Moore 15 Career Boxing Fights On 6 DVDs With Menus
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MOORE 15 fights on 6 boxing DVDs
Fights Boxing DVD 1
Archie Moore vs Smith I (silent)
Moore vs Bivens V (HL)
Archie Moore vs Davidson (HL)
Archie Moore vs
ARCHIE MOORE 15 FIGHTS ON 6
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ARCHIE MOORE 15
fights on 6 boxing DVDS
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with artwork on DVDs + $13
with artwork on DVDs plus clear cases + $23
Boxing DVD 2
Archie Moore vs Maxim I
Archie Moore vs Maxim II (HL)
Moore vs Maxim III (HL)
Fights Boxing DVD 6
Moore vs Documentary
Archie Moore vs Documentary
Archie Moore vs Johnson V (HL)
Archie Moore vs Olsen
Boxing DVD 4
Archie Moore vs Patterson (HL)
Archie Moore vs Durelle
Archie Moore vs Durelle II
Fights Boxing DVD 5
vs Rinaldi II
Archie Moore vs Clay
Archie Moore (born Archibald Lee Wright; December 18,
1916 - December 9, 1998) was an American professional boxer and the
longest reigning Light Heavyweight World Champon of all time (December
1952 - May 1962). He had one of the longest professional careers in
the history of the sport. Nicknamed "The Mongoose", and then "The
Old Mongoose" in the latter half of his career, Moore,holds the record
for the most career knockouts (131) in boxing history. Moore was a
highly strategical and defensive boxer, with a great chn and blundering
power, he ranks #4 on The Ring's list of "100 greatest punchers of
all time". Moore is rated by prominent boxing website BoxRec as the
greatest pound-for-pound boxer of all time. Moore was also a trainer
for a short time after retirement. He trained boxers such as Muhammad
Ali, George Foreman and James Tillis.
A native of Benoit, Mississippi,
Moore was raised in St. Louis, Missori. A victim of racism for much
of his career, Moore was an important figure in the American black
community, and became involved in African American causes once his
days as a fighter were over. He also established himself as a successful
character actor in television and film. Moore died in his adopted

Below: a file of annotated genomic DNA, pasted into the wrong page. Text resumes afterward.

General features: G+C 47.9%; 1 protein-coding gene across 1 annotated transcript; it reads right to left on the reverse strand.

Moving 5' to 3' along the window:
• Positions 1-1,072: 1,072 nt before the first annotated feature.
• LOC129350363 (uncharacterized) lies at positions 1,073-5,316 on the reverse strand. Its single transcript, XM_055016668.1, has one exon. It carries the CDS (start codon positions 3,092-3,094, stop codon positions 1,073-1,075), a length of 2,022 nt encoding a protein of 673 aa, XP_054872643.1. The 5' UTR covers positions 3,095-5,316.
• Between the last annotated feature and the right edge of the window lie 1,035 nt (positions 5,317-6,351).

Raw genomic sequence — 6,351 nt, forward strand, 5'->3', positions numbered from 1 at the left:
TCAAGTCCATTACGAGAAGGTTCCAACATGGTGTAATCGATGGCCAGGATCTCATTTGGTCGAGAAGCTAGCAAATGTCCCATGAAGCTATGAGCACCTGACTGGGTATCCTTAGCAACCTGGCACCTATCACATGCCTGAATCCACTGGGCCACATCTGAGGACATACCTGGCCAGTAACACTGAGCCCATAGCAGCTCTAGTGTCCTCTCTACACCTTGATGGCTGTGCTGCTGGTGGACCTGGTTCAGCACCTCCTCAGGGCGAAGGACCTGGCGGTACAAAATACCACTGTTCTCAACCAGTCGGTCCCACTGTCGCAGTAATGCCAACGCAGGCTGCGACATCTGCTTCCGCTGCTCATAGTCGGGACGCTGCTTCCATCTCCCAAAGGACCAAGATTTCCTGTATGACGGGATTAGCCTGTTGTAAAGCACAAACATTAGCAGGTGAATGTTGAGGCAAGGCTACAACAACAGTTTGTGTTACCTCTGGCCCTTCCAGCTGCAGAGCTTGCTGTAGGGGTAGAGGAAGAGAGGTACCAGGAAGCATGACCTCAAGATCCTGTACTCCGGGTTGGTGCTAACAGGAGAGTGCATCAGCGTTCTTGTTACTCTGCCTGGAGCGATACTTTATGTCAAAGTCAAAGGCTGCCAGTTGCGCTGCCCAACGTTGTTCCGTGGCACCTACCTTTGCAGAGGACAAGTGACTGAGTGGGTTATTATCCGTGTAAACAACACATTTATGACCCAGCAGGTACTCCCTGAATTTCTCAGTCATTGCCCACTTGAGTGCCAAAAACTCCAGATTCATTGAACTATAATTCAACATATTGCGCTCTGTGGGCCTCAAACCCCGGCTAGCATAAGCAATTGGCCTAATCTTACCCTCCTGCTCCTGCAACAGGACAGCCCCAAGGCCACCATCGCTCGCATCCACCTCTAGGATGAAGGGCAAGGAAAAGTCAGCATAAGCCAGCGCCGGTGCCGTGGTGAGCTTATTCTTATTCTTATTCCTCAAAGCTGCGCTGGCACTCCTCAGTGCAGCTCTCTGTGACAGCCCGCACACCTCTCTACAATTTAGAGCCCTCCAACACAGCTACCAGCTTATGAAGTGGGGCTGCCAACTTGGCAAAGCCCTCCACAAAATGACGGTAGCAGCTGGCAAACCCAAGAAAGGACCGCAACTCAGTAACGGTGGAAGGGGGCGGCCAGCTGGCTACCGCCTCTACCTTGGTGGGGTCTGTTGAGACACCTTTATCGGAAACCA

home of San Diego, California.
Born Archibald Lee
Wright, the son of Thomas Wright, a farm laborer and drifter, and
Lorena Wright. He always insisted that he was born in 1916 in Collinsville,
Illinois, but his mother told reporters that he was actually born
in 1913 in Benoit, Mississippi. His father abandoned the family when
Archie was an infant. Unable to provide for him and his older sister,
his mother game them into the care of an uncle and aunt, Cleveland
and Willie Pearl Moore, who lived in St. Louis, Missouri. Archie later
explained why he was given their surname: " It was less questions
to be called Moore." He attended all-black schools in St. Louis, including
Lincoln High School, although he never graduated. His uncle and aunt
provided him with a stable upbringing, but after his uncle died in
a freak accident around 1928, Moore began running with a street gang.
One of his first thefts was a pair of oil lamps from his home, which
he sold so that he would have money to buy boxing gloves. He later
recalled of his stealing: "It was inevitable that I would be caught.
I think I knew this even before I started, but somehow the urge to
have a few cents in my pocket made me overlook this eventuality".
After he was arrested for attempting to steal change from a motorman's
box on a streetcar, he was sentenced to a three-year term at a reform
school in Booneville, Missouri. He was released early from the school
for good behavior after serving twenty two months.
Moore Joined the Civilian Conservation Corps, working for the forestry
division at a camp in Poplar Bluff, Missouri. Having determined to
become a boxer, he decided to make his work at the camp a form of
training. He later recalled that the other boys constantly kidded
him about one daily exercise - standing upright in the bed of a truck
as it drove along primitive forest roads, waiting until the last possible
moment before ducking or weaving away from tree branches. The captain
of the camp permitted him to organize a boxing team, which competed
in Golden Gloves tournaments in southern Missouri and Illinois. Many
of his fights occurred in a racially charged atmosphere; he later
described one of them, against a white boxer named Bill Richardson
in Poplar Bluff:
I knocked him down with a volley of head punches
about one minute into round one. His brother . . . was the referee.
He was furious at me and told me to keep my punches up. Since I had
been hitting Bill in the head I would have missed him altogether if
I threw my punches any higher. But the referee said I had fouled him.
. . I got steamed at this and offered to fight (the referee), too.
I resolved not to hit Bill any place but his head.... In the second
round I dropped him with a left hook that spun his head like a top....
I heard a man ringside say, "For two cents I'd shoot that nigger."
After the bout, the boxing team was followed back to camp by
a line of cars loaded with angry "townies." They dispersed only when
the camp captain threatened them with a submachine gun.
He turned professional in 1935 and boxed all but one
of his 12 bouts that year in San Diego. Moore had eight bouts in 1939,
going 5-2 during that span.